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10.  Keep following the blue diamonds through the woods.  Keep your eye on them, too.  This is a short trail, but you can lose it if you aren’t careful.

11.  If you’d like to play Forrest Gump of the Marshlands, enjoy a seat on this very cool homemade bench with a view of the Hudson River and West Point on the other side.

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12.  The trail wraps around this little spit of land and drops you off onto the main event: The Constitution Marsh boardwalk.

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13.  Stroll around.  Take pictures.  Read educational signs.  Befriend Important Birds.

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14.  When you’re done, retrace your steps back to your car.  I tried opening the door to the Audubon Society building (the sign said “Open”) on our way out, but the door was locked.  Not sure what’s in there, but the people who run this place sure do a nice job of maintaining it.  Thank them if you get a chance.  And if you’re not on your way to another hike in the area, a stroll around the shops on Market Street in Cold Spring might be a perfect way to end the day (we stuffed our faces at Cold Spring Pizza and didn’t regret it for a second).


 

Directions to the trailhead: From the village of Cold Spring, head south on Route 9D.  Not even a mile out of town, you’ll pass Boscobel, a big old historic Hudson River estate, on your right.  Shortly after Boscobel, take your second right onto Beverly Warren Road.  This road dead-ends in a moment, where you’ll take a left turn to arrive at the Constitution Marsh parking area, straight ahead.

You can also get directions by checking out the Constitution Marsh/Indian Brook Falls entry on the HiketheHudsonValley.com Google map.

 

Sorta nearby address for your GPS: The Constitution Marsh Sanctuary has its own address.  Far out!

127 Warren Landing Road
Garrison, NY 10524

 

Related resources: If you’re looking for actual facts and/or useful information, visit the Constitution Marsh homepage.


More Constitution Marsh and Indian Brook Falls pictures from the hike’s Picasa album:

Was this trail guide useful to you?  Please leave a comment!


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5 thoughts on “Constitution Marsh & Indian Brook Falls

  1. This was pretty helpful, except we totally missed the waterfall on our way to the marsh (thank you, narrow, windy, one lane road). It was actually easier to see it on the way back. It was a great way to spend the afternoon.

    • Glad you had a great day, Michelle! If there’s anything I can do to make the trail guide clearer to help other people avoid missing the falls as well, please let me know!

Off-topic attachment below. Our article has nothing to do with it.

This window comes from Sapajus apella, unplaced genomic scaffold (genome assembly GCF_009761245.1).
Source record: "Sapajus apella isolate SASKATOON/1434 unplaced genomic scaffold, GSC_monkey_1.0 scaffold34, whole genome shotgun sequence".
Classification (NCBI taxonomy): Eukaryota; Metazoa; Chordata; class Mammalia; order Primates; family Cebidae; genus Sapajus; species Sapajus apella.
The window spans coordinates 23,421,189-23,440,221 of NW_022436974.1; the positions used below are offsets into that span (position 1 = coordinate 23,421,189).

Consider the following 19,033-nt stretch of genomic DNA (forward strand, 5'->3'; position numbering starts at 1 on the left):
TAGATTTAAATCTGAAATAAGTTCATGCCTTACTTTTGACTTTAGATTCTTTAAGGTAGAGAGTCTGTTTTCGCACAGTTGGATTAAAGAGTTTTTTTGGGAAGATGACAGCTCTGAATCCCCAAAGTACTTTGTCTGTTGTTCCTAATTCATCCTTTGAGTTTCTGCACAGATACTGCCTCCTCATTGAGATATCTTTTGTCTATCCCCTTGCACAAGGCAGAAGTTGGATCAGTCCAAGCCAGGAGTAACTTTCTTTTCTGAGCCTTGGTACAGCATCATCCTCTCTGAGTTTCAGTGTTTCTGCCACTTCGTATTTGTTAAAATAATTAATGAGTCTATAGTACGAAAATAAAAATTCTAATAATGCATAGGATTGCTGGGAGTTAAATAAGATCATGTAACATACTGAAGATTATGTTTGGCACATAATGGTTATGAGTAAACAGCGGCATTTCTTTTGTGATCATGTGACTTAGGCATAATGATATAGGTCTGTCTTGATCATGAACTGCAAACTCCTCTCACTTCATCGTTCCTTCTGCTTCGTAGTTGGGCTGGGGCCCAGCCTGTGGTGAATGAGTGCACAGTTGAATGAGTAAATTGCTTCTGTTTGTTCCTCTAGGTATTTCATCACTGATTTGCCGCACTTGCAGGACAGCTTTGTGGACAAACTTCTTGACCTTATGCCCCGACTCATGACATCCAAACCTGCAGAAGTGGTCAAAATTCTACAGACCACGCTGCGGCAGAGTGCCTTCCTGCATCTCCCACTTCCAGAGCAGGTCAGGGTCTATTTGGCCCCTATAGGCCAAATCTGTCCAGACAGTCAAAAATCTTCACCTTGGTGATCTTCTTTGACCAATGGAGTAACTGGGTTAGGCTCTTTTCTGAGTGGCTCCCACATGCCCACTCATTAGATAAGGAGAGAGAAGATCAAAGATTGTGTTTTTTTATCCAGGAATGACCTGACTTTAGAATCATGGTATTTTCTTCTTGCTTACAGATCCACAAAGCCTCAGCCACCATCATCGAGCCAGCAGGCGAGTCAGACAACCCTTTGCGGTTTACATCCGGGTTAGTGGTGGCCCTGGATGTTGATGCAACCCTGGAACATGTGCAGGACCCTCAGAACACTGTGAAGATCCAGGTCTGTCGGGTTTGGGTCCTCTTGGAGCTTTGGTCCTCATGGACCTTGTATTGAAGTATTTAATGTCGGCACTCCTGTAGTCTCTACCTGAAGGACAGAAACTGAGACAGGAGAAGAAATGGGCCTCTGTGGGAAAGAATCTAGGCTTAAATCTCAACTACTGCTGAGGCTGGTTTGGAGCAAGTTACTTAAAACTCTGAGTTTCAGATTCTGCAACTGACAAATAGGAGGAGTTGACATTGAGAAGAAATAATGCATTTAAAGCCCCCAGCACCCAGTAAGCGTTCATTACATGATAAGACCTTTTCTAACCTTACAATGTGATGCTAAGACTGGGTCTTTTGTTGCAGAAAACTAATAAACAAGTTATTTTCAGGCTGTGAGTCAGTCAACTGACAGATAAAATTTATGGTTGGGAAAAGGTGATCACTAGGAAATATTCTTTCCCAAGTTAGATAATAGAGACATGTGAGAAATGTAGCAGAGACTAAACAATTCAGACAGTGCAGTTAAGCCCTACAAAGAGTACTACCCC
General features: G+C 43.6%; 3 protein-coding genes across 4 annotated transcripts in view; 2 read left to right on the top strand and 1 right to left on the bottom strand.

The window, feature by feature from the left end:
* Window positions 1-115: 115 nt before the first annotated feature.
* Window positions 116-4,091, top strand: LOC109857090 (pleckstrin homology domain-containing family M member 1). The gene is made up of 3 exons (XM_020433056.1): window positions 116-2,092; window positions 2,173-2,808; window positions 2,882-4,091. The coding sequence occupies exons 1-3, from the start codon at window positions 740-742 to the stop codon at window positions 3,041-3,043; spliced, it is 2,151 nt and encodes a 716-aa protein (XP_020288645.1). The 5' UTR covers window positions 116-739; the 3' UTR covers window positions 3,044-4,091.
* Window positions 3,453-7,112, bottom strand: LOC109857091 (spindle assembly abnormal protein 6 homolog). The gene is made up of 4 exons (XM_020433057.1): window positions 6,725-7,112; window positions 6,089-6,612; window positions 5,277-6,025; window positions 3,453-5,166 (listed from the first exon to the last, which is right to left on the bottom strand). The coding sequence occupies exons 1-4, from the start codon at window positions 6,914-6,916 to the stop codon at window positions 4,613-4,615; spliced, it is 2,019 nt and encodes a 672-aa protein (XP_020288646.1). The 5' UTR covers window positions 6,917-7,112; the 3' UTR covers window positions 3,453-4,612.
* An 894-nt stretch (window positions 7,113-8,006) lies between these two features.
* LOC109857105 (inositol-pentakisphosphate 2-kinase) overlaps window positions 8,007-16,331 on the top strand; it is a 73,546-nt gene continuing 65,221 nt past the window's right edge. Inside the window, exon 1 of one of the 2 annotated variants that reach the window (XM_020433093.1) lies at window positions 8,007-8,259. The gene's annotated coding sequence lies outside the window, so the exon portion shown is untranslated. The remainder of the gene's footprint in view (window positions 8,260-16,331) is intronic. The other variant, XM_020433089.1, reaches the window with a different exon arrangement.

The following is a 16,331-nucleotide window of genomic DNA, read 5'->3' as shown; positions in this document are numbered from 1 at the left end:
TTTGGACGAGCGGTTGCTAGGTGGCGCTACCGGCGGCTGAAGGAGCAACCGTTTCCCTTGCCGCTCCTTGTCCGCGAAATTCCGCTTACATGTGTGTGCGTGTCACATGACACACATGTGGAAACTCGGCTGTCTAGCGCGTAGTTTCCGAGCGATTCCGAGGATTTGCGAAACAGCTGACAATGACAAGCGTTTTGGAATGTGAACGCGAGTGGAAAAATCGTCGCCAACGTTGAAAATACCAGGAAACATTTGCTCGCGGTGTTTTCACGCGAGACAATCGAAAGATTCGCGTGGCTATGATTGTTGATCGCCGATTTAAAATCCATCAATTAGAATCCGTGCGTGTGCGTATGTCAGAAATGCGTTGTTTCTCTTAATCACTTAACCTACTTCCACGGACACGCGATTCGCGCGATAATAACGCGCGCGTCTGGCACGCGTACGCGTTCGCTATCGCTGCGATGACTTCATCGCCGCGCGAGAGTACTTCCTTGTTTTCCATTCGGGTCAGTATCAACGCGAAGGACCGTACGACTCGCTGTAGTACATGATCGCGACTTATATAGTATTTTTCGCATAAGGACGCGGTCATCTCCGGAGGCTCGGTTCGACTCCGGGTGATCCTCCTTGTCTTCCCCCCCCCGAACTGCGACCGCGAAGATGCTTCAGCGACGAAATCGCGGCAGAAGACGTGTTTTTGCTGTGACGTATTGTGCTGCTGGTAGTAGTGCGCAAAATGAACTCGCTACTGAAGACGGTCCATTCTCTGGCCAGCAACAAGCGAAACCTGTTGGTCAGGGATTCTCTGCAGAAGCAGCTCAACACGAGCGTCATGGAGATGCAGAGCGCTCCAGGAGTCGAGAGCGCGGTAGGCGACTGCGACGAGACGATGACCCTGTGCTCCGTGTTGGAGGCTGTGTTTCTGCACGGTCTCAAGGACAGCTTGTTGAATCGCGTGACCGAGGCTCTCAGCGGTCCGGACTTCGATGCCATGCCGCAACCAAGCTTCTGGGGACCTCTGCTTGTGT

2. Hello! We’ve been enjoying your website and checking out the hikes… We have a 3.5 year old and a 15 month old. Is this trail stroller friendly or should I put him in the pack?

    Thanks for all your work!

    • Glad it’s been useful to you, Krystle! You could maaaybe pull off a stroller on the way to the falls, but you’ll most definitely need the pack to get to the boardwalk. I’d leave the stroller at home and just use the pack. Hope your family has a great day out there!

  3. I just did this hike a few days ago. I wanted to point one thing out and I think this is probably how Michelle (one of the other previous comments) may have missed the falls. That really nice sign you showed that points one way to the falls and the other way to the marsh isn’t there. The sign that is there is this one here (https://lh5.googleusercontent.com/-yDYrkrJNxnE/VBnn8y63NTI/AAAAAAAAGdA/vabTFyQ_FIg/w1185-h889-no/20140917_155802.jpg). And it doesn’t mention anything about the falls. I actually had to ask someone who happened to be walking nearby where the falls were. Also, I don’t think you are allowed to drive to the falls anymore because when I did there were no parking signs everywhere. Well there wasn’t one on the gate itself so I just parked in front of it anyways. But technically I don’t think I was supposed to. But even still, for anyone else who may do this hike, it really isn’t a far walk at all from where the parking area is to where that gate is. Once you park, just turn left and walk up the road until you hit that gate and it’s a very easy and short walk to the falls. Everything else about your guide was spot on and very easy to follow. I really enjoyed it.

    One other question though. At the falls it seems like the base of the falls is deep enough that you could wade in the water and cool off on a hot day. Do you know if it’s safe to do so? I only ask because I was recently in Hawaii and every tour book I read said not to do so due to some kind of parasite that lived in the water there. Wasn’t sure if we had something similar here. Thanks.